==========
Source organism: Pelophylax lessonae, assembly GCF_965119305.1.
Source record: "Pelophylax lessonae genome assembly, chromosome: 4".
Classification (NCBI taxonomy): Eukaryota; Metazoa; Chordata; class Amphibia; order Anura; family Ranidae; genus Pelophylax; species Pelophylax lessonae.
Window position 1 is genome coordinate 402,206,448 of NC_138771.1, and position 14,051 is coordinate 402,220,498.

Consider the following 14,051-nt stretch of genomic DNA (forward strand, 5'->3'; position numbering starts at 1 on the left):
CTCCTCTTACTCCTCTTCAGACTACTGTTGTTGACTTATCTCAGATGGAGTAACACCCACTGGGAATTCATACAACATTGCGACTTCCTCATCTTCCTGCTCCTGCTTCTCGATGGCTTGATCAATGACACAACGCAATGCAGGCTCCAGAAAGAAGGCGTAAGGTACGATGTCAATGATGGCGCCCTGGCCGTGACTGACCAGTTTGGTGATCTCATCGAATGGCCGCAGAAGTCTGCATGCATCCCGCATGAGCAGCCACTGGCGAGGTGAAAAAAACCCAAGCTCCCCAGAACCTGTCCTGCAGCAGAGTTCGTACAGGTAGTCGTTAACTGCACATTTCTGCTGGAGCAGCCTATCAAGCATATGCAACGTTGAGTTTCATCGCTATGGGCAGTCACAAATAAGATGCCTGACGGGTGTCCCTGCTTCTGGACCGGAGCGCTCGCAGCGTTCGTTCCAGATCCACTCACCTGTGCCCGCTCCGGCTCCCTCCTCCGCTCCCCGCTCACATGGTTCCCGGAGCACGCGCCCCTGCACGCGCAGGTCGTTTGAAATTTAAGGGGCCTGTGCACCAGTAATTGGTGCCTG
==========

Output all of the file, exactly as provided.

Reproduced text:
Source organism: Pelophylax lessonae, assembly GCF_965119305.1.
Source record: "Pelophylax lessonae genome assembly, chromosome: 4".
Classification (NCBI taxonomy): Eukaryota; Metazoa; Chordata; class Amphibia; order Anura; family Ranidae; genus Pelophylax; species Pelophylax lessonae.
Window position 1 is genome coordinate 402,206,448 of NC_138771.1, and position 14,051 is coordinate 402,220,498.

Consider the following 14,051-nt stretch of genomic DNA (forward strand, 5'->3'; position numbering starts at 1 on the left):
CTCCTCTTACTCCTCTTCAGACTACTGTTGTTGACTTATCTCAGATGGAGTAACACCCACTGGGAATTCATACAACATTGCGACTTCCTCATCTTCCTGCTCCTGCTTCTCGATGGCTTGATCAATGACACAACGCAATGCAGGCTCCAGAAAGAAGGCGTAAGGTACGATGTCAATGATGGCGCCCTGGCCGTGACTGACCAGTTTGGTGATCTCATCGAATGGCCGCAGAAGTCTGCATGCATCCCGCATGAGCAGCCACTGGCGAGGTGAAAAAAACCCAAGCTCCCCAGAACCTGTCCTGCAGCAGAGTTCGTACAGGTAGTCGTTAACTGCACATTTCTGCTGGAGCAGCCTATCAAGCATATGCAACGTTGAGTTTCATCGCTATGGGCAGTCACAAATAAGATGCCTGACGGGTGTCCCTGCTTCTGGACCGGAGCGCTCGCAGCGTTCGTTCCAGATCCACTCACCTGTGCCCGCTCCGGCTCCCTCCTCCGCTCCCCGCTCACATGGTTCCCGGAGCACGCGCCCCTGCACGCGCAGGTCGTTTGAAATTTAAGGGGCCTGTGCACCAGTAATTGGTGCCTG